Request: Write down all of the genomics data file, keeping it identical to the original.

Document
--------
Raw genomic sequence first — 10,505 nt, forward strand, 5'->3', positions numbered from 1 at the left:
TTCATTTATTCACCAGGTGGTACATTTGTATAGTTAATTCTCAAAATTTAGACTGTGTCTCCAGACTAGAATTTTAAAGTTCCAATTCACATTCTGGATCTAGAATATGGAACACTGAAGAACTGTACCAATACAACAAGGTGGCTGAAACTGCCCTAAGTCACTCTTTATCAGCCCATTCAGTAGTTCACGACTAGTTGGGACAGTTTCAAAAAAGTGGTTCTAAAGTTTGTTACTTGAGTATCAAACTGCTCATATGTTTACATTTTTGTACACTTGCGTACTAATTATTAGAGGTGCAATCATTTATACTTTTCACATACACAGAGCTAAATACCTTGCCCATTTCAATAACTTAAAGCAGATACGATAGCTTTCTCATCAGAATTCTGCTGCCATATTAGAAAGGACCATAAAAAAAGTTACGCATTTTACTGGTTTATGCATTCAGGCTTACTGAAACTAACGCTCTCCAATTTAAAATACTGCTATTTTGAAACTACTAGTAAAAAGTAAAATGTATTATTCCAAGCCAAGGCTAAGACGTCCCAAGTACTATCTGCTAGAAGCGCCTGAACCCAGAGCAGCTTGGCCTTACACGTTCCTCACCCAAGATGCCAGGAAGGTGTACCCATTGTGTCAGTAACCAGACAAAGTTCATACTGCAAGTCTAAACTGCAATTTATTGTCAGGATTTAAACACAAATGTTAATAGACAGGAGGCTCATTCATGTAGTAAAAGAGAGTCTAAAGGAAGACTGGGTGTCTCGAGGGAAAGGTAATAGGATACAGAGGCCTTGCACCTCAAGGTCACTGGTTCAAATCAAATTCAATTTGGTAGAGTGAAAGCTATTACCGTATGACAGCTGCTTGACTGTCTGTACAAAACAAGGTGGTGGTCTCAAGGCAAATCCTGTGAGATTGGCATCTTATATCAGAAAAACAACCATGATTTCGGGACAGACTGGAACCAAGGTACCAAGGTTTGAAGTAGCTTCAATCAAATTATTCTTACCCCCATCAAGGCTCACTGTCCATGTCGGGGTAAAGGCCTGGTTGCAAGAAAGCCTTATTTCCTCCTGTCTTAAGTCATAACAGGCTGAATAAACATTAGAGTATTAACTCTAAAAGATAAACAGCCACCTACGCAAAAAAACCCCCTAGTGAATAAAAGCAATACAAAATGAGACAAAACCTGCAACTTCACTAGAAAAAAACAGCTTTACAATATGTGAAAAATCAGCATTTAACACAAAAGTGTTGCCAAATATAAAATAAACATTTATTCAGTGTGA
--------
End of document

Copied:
Raw genomic sequence first — 10,505 nt, forward strand, 5'->3', positions numbered from 1 at the left:
TTCATTTATTCACCAGGTGGTACATTTGTATAGTTAATTCTCAAAATTTAGACTGTGTCTCCAGACTAGAATTTTAAAGTTCCAATTCACATTCTGGATCTAGAATATGGAACACTGAAGAACTGTACCAATACAACAAGGTGGCTGAAACTGCCCTAAGTCACTCTTTATCAGCCCATTCAGTAGTTCACGACTAGTTGGGACAGTTTCAAAAAAGTGGTTCTAAAGTTTGTTACTTGAGTATCAAACTGCTCATATGTTTACATTTTTGTACACTTGCGTACTAATTATTAGAGGTGCAATCATTTATACTTTTCACATACACAGAGCTAAATACCTTGCCCATTTCAATAACTTAAAGCAGATACGATAGCTTTCTCATCAGAATTCTGCTGCCATATTAGAAAGGACCATAAAAAAAGTTACGCATTTTACTGGTTTATGCATTCAGGCTTACTGAAACTAACGCTCTCCAATTTAAAATACTGCTATTTTGAAACTACTAGTAAAAAGTAAAATGTATTATTCCAAGCCAAGGCTAAGACGTCCCAAGTACTATCTGCTAGAAGCGCCTGAACCCAGAGCAGCTTGGCCTTACACGTTCCTCACCCAAGATGCCAGGAAGGTGTACCCATTGTGTCAGTAACCAGACAAAGTTCATACTGCAAGTCTAAACTGCAATTTATTGTCAGGATTTAAACACAAATGTTAATAGACAGGAGGCTCATTCATGTAGTAAAAGAGAGTCTAAAGGAAGACTGGGTGTCTCGAGGGAAAGGTAATAGGATACAGAGGCCTTGCACCTCAAGGTCACTGGTTCAAATCAAATTCAATTTGGTAGAGTGAAAGCTATTACCGTATGACAGCTGCTTGACTGTCTGTACAAAACAAGGTGGTGGTCTCAAGGCAAATCCTGTGAGATTGGCATCTTATATCAGAAAAACAACCATGATTTCGGGACAGACTGGAACCAAGGTACCAAGGTTTGAAGTAGCTTCAATCAAATTATTCTTACCCCCATCAAGGCTCACTGTCCATGTCGGGGTAAAGGCCTGGTTGCAAGAAAGCCTTATTTCCTCCTGTCTTAAGTCATAACAGGCTGAATAAACATTAGAGTATTAACTCTAAAAGATAAACAGCCACCTACGCAAAAAAACCCCCTAGTGAATAAAAGCAATACAAAATGAGACAAAACCTGCAACTTCACTAGAAAAAAACAGCTTTACAATATGTGAAAAATCAGCATTTAACACAAAAGTGTTGCCAAATATAAAATAAACATTTATTCAGTGTGA